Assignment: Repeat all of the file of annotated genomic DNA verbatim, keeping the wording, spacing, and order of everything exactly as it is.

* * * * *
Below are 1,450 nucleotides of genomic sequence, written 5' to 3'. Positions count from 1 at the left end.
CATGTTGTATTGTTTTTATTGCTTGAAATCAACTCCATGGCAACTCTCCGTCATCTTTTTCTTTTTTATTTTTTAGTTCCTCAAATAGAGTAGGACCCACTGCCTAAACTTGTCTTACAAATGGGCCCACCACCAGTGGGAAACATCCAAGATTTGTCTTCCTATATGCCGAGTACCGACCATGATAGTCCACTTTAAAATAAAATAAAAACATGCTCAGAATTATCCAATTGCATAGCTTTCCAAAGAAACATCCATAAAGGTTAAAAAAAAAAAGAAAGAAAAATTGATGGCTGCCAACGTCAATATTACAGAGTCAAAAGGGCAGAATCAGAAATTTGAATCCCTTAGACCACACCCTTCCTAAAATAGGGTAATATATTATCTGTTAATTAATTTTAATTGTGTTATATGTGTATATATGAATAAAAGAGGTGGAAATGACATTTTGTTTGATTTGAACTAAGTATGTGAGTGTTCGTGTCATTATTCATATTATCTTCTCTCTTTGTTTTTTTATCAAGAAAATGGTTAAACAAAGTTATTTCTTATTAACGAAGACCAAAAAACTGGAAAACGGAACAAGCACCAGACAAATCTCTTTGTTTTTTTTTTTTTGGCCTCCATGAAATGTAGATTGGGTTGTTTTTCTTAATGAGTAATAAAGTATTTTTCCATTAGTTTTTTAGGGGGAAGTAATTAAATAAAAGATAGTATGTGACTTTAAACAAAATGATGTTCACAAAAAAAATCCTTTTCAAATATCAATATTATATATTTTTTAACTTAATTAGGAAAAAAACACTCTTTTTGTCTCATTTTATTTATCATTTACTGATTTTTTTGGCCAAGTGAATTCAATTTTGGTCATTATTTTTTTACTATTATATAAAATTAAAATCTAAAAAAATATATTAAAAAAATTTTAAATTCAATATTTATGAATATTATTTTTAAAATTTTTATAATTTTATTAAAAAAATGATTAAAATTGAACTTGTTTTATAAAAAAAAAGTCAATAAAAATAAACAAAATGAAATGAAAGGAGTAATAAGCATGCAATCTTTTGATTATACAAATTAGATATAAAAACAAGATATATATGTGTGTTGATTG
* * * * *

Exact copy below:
Below are 1,450 nucleotides of genomic sequence, written 5' to 3'. Positions count from 1 at the left end.
CATGTTGTATTGTTTTTATTGCTTGAAATCAACTCCATGGCAACTCTCCGTCATCTTTTTCTTTTTTATTTTTTAGTTCCTCAAATAGAGTAGGACCCACTGCCTAAACTTGTCTTACAAATGGGCCCACCACCAGTGGGAAACATCCAAGATTTGTCTTCCTATATGCCGAGTACCGACCATGATAGTCCACTTTAAAATAAAATAAAAACATGCTCAGAATTATCCAATTGCATAGCTTTCCAAAGAAACATCCATAAAGGTTAAAAAAAAAAAGAAAGAAAAATTGATGGCTGCCAACGTCAATATTACAGAGTCAAAAGGGCAGAATCAGAAATTTGAATCCCTTAGACCACACCCTTCCTAAAATAGGGTAATATATTATCTGTTAATTAATTTTAATTGTGTTATATGTGTATATATGAATAAAAGAGGTGGAAATGACATTTTGTTTGATTTGAACTAAGTATGTGAGTGTTCGTGTCATTATTCATATTATCTTCTCTCTTTGTTTTTTTATCAAGAAAATGGTTAAACAAAGTTATTTCTTATTAACGAAGACCAAAAAACTGGAAAACGGAACAAGCACCAGACAAATCTCTTTGTTTTTTTTTTTTTGGCCTCCATGAAATGTAGATTGGGTTGTTTTTCTTAATGAGTAATAAAGTATTTTTCCATTAGTTTTTTAGGGGGAAGTAATTAAATAAAAGATAGTATGTGACTTTAAACAAAATGATGTTCACAAAAAAAATCCTTTTCAAATATCAATATTATATATTTTTTAACTTAATTAGGAAAAAAACACTCTTTTTGTCTCATTTTATTTATCATTTACTGATTTTTTTGGCCAAGTGAATTCAATTTTGGTCATTATTTTTTTACTATTATATAAAATTAAAATCTAAAAAAATATATTAAAAAAATTTTAAATTCAATATTTATGAATATTATTTTTAAAATTTTTATAATTTTATTAAAAAAATGATTAAAATTGAACTTGTTTTATAAAAAAAAAGTCAATAAAAATAAACAAAATGAAATGAAAGGAGTAATAAGCATGCAATCTTTTGATTATACAAATTAGATATAAAAACAAGATATATATGTGTGTTGATTG